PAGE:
2005 Salt Lake City Annual Meeting (October 16–19, 2005)

Paper No. 1
Presentation Time: 8:00 AM


SHRODER Jr, John F., BISHOP, Michael P. and OVERTON, Geoffrey, Geography and Geology, Univ of Nebraska at Omaha, Omaha, NE 68182, jshroder@mail.unomaha.edu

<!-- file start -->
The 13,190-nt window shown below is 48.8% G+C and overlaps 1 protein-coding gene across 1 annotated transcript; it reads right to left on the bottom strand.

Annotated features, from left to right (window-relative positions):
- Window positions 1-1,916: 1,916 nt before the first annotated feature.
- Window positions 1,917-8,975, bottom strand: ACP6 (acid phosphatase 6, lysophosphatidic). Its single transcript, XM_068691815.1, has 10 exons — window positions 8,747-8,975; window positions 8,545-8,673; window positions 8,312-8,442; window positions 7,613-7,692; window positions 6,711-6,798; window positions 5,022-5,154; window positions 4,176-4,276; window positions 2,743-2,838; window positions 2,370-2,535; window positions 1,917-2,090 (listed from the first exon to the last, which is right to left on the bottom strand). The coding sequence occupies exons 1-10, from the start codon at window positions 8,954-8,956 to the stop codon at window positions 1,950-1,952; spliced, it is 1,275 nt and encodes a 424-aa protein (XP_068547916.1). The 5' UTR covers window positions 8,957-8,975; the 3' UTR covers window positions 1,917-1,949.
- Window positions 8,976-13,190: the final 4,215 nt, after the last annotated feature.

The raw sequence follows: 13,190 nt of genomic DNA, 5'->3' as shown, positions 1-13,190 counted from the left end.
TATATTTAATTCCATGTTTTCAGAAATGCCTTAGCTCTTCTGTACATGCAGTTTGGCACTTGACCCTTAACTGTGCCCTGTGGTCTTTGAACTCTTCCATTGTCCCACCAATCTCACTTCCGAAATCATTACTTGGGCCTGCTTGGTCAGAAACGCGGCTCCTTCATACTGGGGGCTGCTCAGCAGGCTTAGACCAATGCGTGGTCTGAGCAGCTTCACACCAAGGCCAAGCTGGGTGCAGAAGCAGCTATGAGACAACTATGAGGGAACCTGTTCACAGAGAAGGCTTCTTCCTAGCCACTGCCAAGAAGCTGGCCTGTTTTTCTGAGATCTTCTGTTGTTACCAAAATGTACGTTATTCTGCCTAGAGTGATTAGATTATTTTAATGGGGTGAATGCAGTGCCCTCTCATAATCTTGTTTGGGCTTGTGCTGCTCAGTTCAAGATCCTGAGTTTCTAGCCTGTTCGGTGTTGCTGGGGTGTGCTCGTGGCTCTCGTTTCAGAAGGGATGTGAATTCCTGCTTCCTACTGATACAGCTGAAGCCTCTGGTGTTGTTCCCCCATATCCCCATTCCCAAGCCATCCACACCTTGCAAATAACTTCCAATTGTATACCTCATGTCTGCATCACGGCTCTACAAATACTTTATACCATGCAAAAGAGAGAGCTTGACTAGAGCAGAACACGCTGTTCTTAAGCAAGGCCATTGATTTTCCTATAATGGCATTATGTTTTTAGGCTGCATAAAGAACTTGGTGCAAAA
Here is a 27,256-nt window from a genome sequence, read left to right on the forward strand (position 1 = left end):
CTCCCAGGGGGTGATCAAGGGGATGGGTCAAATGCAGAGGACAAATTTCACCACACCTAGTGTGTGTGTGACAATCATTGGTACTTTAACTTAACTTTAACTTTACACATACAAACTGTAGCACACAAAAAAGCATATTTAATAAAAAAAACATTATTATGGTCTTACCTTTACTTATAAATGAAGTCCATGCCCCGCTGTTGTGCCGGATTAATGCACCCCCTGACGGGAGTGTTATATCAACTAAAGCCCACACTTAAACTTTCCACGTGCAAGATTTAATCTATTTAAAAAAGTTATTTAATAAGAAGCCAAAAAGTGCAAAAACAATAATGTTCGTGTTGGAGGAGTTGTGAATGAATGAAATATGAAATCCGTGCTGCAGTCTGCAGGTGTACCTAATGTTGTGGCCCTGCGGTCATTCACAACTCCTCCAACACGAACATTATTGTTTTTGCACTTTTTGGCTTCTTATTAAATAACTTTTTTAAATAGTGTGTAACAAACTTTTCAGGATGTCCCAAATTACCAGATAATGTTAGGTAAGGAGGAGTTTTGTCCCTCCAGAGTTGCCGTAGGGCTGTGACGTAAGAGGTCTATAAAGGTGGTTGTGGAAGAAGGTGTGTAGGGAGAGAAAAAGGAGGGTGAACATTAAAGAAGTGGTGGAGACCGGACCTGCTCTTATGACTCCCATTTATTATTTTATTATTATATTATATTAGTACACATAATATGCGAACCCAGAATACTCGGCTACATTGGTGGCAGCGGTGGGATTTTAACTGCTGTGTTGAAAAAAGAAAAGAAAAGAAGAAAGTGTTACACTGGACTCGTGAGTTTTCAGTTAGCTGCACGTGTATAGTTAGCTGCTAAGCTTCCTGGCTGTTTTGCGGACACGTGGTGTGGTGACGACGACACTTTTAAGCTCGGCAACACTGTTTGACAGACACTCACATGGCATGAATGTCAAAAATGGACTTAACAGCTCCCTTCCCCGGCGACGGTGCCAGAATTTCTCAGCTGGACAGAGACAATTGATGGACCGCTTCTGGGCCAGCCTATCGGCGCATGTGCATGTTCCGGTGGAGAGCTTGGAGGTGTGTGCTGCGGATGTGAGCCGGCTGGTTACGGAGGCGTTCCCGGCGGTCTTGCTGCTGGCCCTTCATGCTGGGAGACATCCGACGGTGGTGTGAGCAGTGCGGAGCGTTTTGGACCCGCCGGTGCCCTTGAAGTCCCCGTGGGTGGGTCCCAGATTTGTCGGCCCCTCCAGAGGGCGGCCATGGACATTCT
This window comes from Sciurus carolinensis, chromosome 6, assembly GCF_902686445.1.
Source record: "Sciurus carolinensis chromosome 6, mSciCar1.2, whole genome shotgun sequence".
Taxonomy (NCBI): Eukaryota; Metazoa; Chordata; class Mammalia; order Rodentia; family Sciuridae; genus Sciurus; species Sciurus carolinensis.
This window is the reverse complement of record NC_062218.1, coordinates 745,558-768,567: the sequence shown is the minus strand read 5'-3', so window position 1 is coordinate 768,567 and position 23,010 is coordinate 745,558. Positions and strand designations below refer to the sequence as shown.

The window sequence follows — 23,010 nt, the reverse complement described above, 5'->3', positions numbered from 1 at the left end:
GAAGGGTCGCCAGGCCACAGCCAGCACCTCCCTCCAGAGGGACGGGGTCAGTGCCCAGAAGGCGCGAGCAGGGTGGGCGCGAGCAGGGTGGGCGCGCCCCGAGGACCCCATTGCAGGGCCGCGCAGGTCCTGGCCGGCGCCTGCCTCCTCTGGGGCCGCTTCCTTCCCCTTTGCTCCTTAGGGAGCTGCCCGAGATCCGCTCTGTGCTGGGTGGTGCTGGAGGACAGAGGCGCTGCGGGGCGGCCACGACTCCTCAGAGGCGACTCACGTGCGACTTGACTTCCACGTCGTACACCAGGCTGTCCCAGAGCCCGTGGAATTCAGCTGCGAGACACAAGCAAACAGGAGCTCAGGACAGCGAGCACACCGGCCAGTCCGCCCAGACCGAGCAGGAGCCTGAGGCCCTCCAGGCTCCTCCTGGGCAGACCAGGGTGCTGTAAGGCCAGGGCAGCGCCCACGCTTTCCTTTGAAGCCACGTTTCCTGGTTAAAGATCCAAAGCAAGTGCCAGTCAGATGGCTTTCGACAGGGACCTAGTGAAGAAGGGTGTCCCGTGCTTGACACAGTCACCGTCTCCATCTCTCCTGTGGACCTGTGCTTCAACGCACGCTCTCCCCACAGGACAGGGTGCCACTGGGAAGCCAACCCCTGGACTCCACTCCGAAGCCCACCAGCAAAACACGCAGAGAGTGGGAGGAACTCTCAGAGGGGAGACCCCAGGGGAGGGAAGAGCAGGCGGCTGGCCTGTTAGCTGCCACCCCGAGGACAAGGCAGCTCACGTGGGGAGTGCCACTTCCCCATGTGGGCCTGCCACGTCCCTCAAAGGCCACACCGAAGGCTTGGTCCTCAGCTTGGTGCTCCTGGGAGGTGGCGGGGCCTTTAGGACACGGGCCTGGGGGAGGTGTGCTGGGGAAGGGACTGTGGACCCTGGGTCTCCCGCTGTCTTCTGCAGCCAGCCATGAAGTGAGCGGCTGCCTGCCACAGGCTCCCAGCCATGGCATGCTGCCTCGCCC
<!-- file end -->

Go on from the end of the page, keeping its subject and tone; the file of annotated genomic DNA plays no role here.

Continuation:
Process variation of active mass movement, glaciers, rivers, and breakout floods in the Hindu Kush of Afghanistan and western Himalaya of Pakistan, coupled with low-to-high frequency climatic fluctuation (glaciation/deglaciation, monsoon/westerlies dominance fluctuation, recently persistent drought), and active seismicity result in plentiful landform change there. Elucidation of the character and timing of these geomorphic-process changes is aiding ongoing studies of regional landform evolution, hazard assessment, and development/reconstruction in the environmentally and politically fragile region. This long-term change detection is facilitated by access to multiple data sets of varying quality, resolution and precision of fabrication, including: (1) previously classified large-scale Soviet and US DOD topographic maps derived from aerial photographs taken in the 1950-60s; (2) still restricted British and Pakistani aerial photographs and topographic map sets; (3) declassified Corona and Keyhole satellite photographs; (4) multi-temporal Landsat MSS and TM, SPOT, and ASTER imagery; and (5) ground survey and geomorphologic mapping. Some assessments are confounded by originally errant photogrammetric or cartographic interpretations, ongoing political restrictions denying access to key data sets, limited local interpretive expertise, variable satellite sensor capabilities, and difficulties of field access. Preliminary results include discovery of: (1) variably scale- dependent, mass-movement phenomena from small debris-flow fan construction and massive rockslides, to large sackung failures; (2) areas of significant diminution of small glaciers and consequent downstream meltwater flow; (3) increased lake development as ongoing glacial downwasting increases; (4) regions of minimally detectable glacial change; (5) glacier-surge structures; (6) breakout-flood erosion and deposition zones. Quantitative evaluations of change detection are key to assessing the spatial and temporal dimensions of landform evolution, as well as deriving necessary predictive and protective, development and reconstruction measures for these regions.